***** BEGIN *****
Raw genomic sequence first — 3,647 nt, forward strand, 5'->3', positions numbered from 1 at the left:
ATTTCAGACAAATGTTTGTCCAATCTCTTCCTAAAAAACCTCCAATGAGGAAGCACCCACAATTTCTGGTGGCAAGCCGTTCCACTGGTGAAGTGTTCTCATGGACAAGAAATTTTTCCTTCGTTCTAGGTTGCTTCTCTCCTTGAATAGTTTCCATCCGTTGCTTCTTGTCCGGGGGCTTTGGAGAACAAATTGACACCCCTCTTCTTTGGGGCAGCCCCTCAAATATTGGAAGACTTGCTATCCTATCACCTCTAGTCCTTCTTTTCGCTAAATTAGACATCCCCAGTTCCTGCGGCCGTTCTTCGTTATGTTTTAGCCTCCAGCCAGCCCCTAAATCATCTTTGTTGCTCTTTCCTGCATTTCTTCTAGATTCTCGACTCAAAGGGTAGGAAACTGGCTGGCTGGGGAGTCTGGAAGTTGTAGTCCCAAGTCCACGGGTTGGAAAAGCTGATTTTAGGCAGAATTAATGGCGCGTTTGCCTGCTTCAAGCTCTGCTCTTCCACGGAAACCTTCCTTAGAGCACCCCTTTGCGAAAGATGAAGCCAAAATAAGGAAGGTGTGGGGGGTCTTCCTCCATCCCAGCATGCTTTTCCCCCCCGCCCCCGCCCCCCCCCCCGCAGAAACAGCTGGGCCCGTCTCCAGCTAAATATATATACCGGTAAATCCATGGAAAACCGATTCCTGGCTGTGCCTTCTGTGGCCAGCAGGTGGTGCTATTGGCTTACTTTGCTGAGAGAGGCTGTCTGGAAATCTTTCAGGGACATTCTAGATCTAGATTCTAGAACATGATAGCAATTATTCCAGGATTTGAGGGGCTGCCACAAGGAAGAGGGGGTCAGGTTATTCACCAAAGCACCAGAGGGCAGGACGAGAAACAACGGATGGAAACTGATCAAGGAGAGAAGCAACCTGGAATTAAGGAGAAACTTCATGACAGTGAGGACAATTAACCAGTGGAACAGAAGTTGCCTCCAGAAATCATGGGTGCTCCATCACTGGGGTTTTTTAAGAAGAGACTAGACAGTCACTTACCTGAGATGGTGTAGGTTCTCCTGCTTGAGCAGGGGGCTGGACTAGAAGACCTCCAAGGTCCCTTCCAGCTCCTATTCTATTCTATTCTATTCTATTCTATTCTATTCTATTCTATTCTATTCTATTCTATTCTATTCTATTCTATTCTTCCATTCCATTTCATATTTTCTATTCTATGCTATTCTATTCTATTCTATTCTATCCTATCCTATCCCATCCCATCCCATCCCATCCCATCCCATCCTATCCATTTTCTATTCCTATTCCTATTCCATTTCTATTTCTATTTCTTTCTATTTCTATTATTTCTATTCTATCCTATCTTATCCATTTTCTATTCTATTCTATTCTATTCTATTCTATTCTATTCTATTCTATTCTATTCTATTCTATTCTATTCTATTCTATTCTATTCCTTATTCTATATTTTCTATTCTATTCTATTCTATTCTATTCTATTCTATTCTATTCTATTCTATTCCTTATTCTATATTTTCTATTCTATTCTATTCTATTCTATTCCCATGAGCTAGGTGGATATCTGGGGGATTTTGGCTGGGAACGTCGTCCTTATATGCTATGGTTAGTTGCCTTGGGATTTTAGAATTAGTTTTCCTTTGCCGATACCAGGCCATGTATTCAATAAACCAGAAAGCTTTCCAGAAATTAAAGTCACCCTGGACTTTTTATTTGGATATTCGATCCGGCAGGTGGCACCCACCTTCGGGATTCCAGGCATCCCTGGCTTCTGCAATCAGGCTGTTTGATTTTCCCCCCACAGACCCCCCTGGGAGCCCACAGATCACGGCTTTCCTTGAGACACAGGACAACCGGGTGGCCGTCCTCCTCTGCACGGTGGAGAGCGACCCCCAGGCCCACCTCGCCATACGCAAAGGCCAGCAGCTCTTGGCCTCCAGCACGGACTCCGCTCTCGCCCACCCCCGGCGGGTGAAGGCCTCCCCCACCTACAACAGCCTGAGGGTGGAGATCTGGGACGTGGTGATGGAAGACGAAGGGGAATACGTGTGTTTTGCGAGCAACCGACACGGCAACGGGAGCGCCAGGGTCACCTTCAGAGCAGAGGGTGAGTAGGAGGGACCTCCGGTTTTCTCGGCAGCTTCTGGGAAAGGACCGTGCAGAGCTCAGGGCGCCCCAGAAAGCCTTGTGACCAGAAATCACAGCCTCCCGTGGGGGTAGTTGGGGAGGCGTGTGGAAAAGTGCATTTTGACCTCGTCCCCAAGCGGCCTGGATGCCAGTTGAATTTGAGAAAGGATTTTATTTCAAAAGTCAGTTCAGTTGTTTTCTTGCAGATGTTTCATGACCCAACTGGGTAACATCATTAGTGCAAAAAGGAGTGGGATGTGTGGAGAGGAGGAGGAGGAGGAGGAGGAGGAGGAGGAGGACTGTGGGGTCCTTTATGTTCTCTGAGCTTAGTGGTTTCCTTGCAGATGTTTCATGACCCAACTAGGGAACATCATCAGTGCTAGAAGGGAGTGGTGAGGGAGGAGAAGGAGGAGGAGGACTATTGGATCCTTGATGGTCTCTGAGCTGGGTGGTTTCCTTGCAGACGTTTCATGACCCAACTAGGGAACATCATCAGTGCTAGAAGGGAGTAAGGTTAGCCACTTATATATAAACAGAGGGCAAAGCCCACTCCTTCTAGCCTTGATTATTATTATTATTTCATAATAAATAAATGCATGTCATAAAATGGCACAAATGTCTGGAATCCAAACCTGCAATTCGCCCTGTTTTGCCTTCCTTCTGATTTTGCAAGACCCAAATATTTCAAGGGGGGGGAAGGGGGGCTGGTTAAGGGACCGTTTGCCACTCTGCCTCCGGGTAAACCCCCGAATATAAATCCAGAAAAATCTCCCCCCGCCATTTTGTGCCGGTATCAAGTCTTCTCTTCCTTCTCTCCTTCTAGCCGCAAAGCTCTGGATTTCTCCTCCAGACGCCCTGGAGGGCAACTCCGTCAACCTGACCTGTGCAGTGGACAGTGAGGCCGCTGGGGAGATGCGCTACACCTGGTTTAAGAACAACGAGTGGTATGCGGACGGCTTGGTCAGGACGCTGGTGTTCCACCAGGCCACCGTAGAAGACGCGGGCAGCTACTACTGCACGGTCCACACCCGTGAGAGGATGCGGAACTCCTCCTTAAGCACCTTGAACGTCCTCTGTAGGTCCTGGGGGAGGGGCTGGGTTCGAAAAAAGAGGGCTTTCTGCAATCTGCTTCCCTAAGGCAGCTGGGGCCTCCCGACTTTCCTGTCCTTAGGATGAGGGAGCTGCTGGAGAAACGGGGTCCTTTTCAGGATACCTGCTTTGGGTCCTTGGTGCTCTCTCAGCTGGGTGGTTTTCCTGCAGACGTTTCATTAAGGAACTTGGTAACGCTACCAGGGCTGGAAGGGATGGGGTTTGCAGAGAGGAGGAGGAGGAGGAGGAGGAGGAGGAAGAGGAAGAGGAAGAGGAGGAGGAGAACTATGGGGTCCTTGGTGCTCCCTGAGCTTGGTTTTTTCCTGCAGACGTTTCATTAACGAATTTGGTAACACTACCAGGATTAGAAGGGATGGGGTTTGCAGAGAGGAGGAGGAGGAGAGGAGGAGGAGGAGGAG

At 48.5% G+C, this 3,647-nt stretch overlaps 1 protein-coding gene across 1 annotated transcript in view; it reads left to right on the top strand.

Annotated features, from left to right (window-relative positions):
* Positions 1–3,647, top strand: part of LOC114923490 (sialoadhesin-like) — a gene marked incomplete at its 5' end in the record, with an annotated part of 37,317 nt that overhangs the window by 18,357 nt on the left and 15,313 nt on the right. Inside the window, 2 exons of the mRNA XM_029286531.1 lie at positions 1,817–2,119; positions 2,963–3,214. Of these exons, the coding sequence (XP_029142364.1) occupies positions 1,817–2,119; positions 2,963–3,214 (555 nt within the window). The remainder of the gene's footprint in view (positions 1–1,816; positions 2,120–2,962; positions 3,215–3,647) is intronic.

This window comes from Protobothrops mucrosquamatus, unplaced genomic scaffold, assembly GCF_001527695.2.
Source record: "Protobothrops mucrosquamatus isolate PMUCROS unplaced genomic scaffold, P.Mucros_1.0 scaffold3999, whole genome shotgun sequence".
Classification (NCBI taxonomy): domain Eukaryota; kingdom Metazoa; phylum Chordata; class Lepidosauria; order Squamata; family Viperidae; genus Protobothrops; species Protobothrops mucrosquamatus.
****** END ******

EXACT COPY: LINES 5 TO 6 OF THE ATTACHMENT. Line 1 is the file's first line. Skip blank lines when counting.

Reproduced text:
* Positions 1–3,647, top strand: part of LOC114923490 (sialoadhesin-like) — a gene marked incomplete at its 5' end in the record, with an annotated part of 37,317 nt that overhangs the window by 18,357 nt on the left and 15,313 nt on the right. Inside the window, 2 exons of the mRNA XM_029286531.1 lie at positions 1,817–2,119; positions 2,963–3,214. Of these exons, the coding sequence (XP_029142364.1) occupies positions 1,817–2,119; positions 2,963–3,214 (555 nt within the window). The remainder of the gene's footprint in view (positions 1–1,816; positions 2,120–2,962; positions 3,215–3,647) is intronic.

This window comes from Protobothrops mucrosquamatus, unplaced genomic scaffold, assembly GCF_001527695.2.